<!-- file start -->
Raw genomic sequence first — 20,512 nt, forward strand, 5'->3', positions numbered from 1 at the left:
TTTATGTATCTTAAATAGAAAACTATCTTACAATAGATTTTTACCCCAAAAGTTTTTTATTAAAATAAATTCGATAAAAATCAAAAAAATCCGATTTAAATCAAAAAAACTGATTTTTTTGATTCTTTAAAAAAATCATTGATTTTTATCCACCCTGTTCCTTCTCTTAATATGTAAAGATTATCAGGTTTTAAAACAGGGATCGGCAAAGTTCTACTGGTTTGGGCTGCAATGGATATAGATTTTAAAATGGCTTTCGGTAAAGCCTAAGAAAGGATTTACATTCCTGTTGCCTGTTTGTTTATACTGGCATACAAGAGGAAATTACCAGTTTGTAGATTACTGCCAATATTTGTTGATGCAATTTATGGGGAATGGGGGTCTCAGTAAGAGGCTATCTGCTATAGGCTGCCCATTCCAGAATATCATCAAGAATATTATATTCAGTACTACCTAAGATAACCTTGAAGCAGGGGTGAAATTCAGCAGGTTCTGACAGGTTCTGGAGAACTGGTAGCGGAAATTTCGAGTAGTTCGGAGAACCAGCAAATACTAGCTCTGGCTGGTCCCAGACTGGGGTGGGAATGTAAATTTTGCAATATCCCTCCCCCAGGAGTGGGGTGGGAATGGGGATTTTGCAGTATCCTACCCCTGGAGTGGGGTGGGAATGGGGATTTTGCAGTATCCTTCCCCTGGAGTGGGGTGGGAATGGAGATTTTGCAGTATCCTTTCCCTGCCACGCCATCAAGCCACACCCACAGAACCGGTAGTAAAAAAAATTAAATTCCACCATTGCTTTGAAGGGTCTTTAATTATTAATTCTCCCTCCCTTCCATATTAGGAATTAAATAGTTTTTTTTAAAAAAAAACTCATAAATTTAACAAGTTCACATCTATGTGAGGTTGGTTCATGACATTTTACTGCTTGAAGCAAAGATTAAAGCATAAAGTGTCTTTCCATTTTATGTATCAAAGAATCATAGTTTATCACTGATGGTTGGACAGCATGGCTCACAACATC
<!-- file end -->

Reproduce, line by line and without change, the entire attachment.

Raw genomic sequence first — 20,512 nt, forward strand, 5'->3', positions numbered from 1 at the left:
TTTATGTATCTTAAATAGAAAACTATCTTACAATAGATTTTTACCCCAAAAGTTTTTTATTAAAATAAATTCGATAAAAATCAAAAAAATCCGATTTAAATCAAAAAAACTGATTTTTTTGATTCTTTAAAAAAATCATTGATTTTTATCCACCCTGTTCCTTCTCTTAATATGTAAAGATTATCAGGTTTTAAAACAGGGATCGGCAAAGTTCTACTGGTTTGGGCTGCAATGGATATAGATTTTAAAATGGCTTTCGGTAAAGCCTAAGAAAGGATTTACATTCCTGTTGCCTGTTTGTTTATACTGGCATACAAGAGGAAATTACCAGTTTGTAGATTACTGCCAATATTTGTTGATGCAATTTATGGGGAATGGGGGTCTCAGTAAGAGGCTATCTGCTATAGGCTGCCCATTCCAGAATATCATCAAGAATATTATATTCAGTACTACCTAAGATAACCTTGAAGCAGGGGTGAAATTCAGCAGGTTCTGACAGGTTCTGGAGAACTGGTAGCGGAAATTTCGAGTAGTTCGGAGAACCAGCAAATACTAGCTCTGGCTGGTCCCAGACTGGGGTGGGAATGTAAATTTTGCAATATCCCTCCCCCAGGAGTGGGGTGGGAATGGGGATTTTGCAGTATCCTACCCCTGGAGTGGGGTGGGAATGGGGATTTTGCAGTATCCTTCCCCTGGAGTGGGGTGGGAATGGAGATTTTGCAGTATCCTTTCCCTGCCACGCCATCAAGCCACACCCACAGAACCGGTAGTAAAAAAAATTAAATTCCACCATTGCTTTGAAGGGTCTTTAATTATTAATTCTCCCTCCCTTCCATATTAGGAATTAAATAGTTTTTTTTAAAAAAAAACTCATAAATTTAACAAGTTCACATCTATGTGAGGTTGGTTCATGACATTTTACTGCTTGAAGCAAAGATTAAAGCATAAAGTGTCTTTCCATTTTATGTATCAAAGAATCATAGTTTATCACTGATGGTTGGACAGCATGGCTCACAACATC